journal page 22


The year 2009 marks Tapissary’s 32nd anniversary. To celebrate, I’ve been making adjustments to the grammar. The journal is my practice sheet where I merge linguistic invention with my daily experiences. Formulas such as [< >] +/\ are indications of my cyclic grammar.

L'année 2009 correspond au 32ème anniversaire de ma langue inventée de Tapissary. Pour le fêter, mon cadeau c'est le plaisir d'expérimenter avec des rajustements de la grammaire. Ici, dans les pages du journal, je fonds l'invention linguistique avec mes expériences quotidiennes. Mes formules telles que [< >] +/\, sont les indicateurs de la grammaire des cycles.



tapissed entries


12 29 2008


I reached my goal of posting the basic online dictionary before the end of 2008. Cutting it close by two days! There are 964 common words listed. Click HERE to visit the dictionary.

The phrase above means Have a happy new year, 2009. If you read it literally, word by word, it follows:

May your title hold this happy new year 2009.


11 29 2008

"Dictionary project"

For any visitors wanting to construct their own Tapissed texts, a dictionary of about 1,000 words will soon be available on this site. (This is a dictionary of only the 1,000 most common glyphs, out of Tapissary's total 8,000 glyphs). I derived the list of the 1,000 most common English vocabulary words from About dot com, then made a few changes to that list before translating it into Tapissary. As I finish pages, I post them onto the dictionary section. So far I am up to the letter J. I kept the strokes as clean as possible, but I used a mouse to draw the vocabulary glyphs, and it shows. The 1,000 common words provided will cover some good territory, and the rest of the vocabulary you need can be filled in with the alphabet, which is posted on the dictionary pages. Buttons for grammar will also be visible on each page. I've set up clear links to facilitate navigation. Click here for the dictionary.


11 22 2008

"The Alisbet of Tapissary"

About the alisbet:

Begun on Nov. 20, it took me two days to get the alphabet to where I wanted it. The alisbet is based loosely on the abjad function of Hebrew. However, as to the shape of the letters, the alphabet is derived primarily from the Latin alphabet. Alis- refers to Alice in Wonderland, a version of the story I'm currently writing in my conlang Tapissary. Tapissary is a hieroglyphic language with a syllabary support. I decided to replace the complex syllabary with an alphabet to make things more accessible for my readers. The alisbet may accompany my glyphs and grammatical markers in Tapissary, or stand on their own as a purely alphabetic code of English.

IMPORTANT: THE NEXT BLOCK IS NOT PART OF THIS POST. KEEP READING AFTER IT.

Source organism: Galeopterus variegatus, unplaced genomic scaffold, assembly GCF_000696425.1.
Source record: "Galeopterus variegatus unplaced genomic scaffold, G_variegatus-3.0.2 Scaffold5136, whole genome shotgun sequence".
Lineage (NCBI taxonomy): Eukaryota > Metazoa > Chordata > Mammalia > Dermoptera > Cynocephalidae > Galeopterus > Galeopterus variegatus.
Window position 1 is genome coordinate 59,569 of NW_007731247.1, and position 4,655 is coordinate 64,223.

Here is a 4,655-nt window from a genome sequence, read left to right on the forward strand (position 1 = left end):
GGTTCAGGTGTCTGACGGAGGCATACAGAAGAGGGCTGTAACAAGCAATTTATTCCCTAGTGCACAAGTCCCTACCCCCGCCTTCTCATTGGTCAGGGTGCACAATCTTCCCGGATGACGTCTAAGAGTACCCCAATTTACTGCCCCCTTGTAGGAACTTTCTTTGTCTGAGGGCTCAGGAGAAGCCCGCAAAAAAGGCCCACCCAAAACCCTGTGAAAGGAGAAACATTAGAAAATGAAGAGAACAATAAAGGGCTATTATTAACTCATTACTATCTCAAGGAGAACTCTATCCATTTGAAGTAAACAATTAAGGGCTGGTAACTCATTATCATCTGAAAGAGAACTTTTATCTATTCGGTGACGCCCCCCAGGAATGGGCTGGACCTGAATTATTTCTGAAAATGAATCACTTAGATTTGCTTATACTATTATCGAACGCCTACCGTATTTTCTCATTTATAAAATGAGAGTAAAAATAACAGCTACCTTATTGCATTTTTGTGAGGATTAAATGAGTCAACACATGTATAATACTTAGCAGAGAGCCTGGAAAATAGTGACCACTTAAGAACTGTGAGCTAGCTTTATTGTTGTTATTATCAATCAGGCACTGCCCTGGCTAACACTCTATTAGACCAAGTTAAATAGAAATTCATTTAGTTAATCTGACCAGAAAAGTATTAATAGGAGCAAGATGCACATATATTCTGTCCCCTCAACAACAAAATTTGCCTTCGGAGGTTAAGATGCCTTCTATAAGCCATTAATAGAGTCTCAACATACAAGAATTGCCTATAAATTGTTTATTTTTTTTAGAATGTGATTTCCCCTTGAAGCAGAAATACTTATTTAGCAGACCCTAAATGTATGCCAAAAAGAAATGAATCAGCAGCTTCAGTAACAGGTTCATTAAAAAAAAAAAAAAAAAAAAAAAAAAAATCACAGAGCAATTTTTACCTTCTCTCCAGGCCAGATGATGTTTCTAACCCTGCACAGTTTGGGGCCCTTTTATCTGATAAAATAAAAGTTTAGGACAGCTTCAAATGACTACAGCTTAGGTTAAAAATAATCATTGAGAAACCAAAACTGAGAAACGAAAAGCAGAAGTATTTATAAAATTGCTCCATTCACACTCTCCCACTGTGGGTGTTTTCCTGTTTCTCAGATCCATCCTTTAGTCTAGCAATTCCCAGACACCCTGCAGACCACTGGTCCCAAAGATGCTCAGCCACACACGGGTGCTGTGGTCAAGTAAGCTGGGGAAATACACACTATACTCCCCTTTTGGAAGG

Because I only recently started working with the Alisbet two days ago, time and practice may yield some transformation in the future. For now, I'm posting what I have. The system is loosely based on Hebrew, but is read left to right, as in English. All the vowels are dots. I'm finding that if I ignore the vowels while reading, the consonantal structure makes reading a new alphabet rather easy.

Here is a short text. The transliteration is provided since Tapissary's cyclic grammar renders an altered version.

(Article 1 of the Universal Declaration of Human Rights)


All human beings are born free and equal in dignity and rights. They are endowed with reason and conscience and /\ should act towards one another in a spirit of brotherhood.


Each human being's charge comes born free and equal in dignity and rights. One's endowed state has reason and conscience, and should go active towards one another in a spirit of brotherhood.

Spelling Rules:


1. Letters are grouped in vertical pairs, such as gr/ou/pi/ng, se/di/ti/ve.

2. The alisbet grafts consonant pairs together. Notice how the CH in 'each' and 'charge' look like a single letter. The C is at the top, the H braces it from below. The RG looks deceptively like an R at first, but its length takes the whole vertical space of a pair and therefore signals that the R is on top, and the G is added below it.